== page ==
If you’re sick and tired of worrying about how long you keep your job, this is for you. If you’re unemployed or underemployed right now, this is for you.
The last three months have been pretty tough on employees. Some have had hours cut. Some have been furloughed, laid off, let go, or whatever someone called it. Some might know when you’re coming back. Many people don’t. COVID didn’t start the worrying for some. It just made it worse.
It’s not only the employees. Some of you have lost your business.
Then there are the “lucky” ones. You’ve kept your job or your business, even if you’re not as busy, the tips aren’t as good and/or the hours are no longer full-time. On top of all that, some of you have been screamed at, spat on, or worse.
Many of you are trying to figure out what happens next. You have questions like these: What happens when unemployment changes in a few weeks? What happens when other COVID response benefits go away? What happens when the tourists go home?
It’s time to think
When I say it’s time to think, I mean that it’s time to think about what your next step is.
What are you gonna do next month? What are you going to do next week? What are you going to do tomorrow?
Most importantly, “What are you going to do for the rest of today?”
First, go for a walk or a hike or paddle, or something. Get outside. Turn your phone off. Go for a walk. Take a hike, a bike or a paddle and think really hard about a few things…
What could I be doing would provide the biggest bang for the buck.. that will deliver the most important solution, the best value for other people?
What’s the biggest problem that I know how to solve?
And last but certainly not least… these three:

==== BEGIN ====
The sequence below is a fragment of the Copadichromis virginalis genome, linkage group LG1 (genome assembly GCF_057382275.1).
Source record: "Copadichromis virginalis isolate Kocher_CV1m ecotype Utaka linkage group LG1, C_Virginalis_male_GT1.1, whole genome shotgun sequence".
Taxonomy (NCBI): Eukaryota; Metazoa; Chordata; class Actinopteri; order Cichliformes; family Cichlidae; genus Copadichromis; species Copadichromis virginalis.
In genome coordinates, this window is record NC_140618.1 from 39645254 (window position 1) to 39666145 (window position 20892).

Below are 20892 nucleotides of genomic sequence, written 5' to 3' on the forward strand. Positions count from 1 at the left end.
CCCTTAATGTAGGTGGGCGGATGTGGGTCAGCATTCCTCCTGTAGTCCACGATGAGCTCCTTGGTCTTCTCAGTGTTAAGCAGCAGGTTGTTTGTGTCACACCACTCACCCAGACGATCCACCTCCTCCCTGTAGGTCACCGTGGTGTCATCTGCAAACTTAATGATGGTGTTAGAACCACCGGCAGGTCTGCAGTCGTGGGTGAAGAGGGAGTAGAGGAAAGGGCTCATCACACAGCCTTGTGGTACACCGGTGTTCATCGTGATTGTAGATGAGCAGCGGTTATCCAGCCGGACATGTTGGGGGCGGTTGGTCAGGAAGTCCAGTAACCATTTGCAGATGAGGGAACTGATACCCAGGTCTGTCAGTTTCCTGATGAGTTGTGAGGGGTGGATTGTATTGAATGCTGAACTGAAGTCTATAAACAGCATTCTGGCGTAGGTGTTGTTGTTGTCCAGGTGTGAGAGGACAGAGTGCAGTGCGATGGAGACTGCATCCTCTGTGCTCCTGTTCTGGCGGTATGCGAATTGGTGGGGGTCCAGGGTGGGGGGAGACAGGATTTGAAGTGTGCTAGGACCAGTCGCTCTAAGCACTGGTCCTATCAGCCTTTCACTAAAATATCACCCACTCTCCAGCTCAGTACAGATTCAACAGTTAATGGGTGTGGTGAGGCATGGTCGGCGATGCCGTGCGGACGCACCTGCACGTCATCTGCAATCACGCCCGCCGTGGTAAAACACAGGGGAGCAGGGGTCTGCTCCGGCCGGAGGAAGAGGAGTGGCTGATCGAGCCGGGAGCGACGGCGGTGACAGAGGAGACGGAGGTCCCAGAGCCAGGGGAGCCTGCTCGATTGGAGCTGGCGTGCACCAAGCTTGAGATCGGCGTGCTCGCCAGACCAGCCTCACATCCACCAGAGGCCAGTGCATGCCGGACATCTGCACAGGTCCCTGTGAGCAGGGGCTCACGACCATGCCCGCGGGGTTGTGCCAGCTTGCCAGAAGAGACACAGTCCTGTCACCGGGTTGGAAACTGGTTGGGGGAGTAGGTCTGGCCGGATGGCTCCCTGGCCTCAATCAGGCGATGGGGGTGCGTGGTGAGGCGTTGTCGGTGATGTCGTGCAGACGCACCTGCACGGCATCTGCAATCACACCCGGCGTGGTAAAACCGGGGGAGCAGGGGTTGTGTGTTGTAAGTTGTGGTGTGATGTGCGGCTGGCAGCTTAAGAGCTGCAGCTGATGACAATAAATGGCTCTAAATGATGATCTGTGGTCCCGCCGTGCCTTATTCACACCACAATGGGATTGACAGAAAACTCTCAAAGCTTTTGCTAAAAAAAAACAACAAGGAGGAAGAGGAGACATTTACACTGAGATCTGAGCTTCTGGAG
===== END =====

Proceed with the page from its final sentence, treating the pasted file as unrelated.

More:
What work, what product, creation, service, labor, effort, etc am I willing to do on my worst days, and on the days when I’m not sure where the next bag of groceries is coming from?
What work will I stick to on the days when everybody around me who usually believes in me is starting to wonder?
What would you do under those conditions that’s worth something to someone else?
What does “biggest” mean?
What does biggest even mean? Biggest seems kind of vague. What’s biggest in context with your current skills? What allows you to produce the most value by solving an important problem in TODAY’S world?
Think about the people you’ve worked with/for. If they came to you for something you’re really skilled at – what would it be? What else would they have you do?
It doesn’t matter if the problems you solve are ugly, dirty, or difficult. The dirty and/or difficult ones might be easier to find a market for – as many people will gladly pay to solve them. Choose what you’re good at. You can ponder whether you want to do this for the rest of your life at some other time. Right now, it’s time to choose something, find people who need it & get paid.
These problems might be financial, involve physical danger (or reduce it), or take the friction / hassle / waste out of a process.
What makes you say “Gimme that” when someone else is doing it? Doesn’t matter if “that” is a nail gun, trowel, chainsaw, laptop, a spreadsheet or the wheel of a truck. All that matters is that you’re the expert when that tool is in your hands. One warning: Don’t start with something that requires a licensing process unless you already have one. Choose something you can do now.
Start with that.
Next year, you might have to adjust. It’ll be more than clear how your newfound business should change as the COVID-influenced world changes to whatever’s next.
Who has that problem?
Now that you’ve settled on a problem, drill down.
Who has those problems? What are the different ways that you can help them?
Next question: “Is this problem important enough that they’ll pay someone to fix it AND can they pay the bill?”
If no one (or very few) can afford for you to fix the problem or the problem isn’t terribly important, find another problem.
It’s time to get started.
Mark Riffey is an investor and advisor to small business owners. Want to learn more about Mark or ask him to write about a strategic, operations or marketing problem? See Mark’s site, contact him on LinkedIn or Twitter, or email him at email@example.com.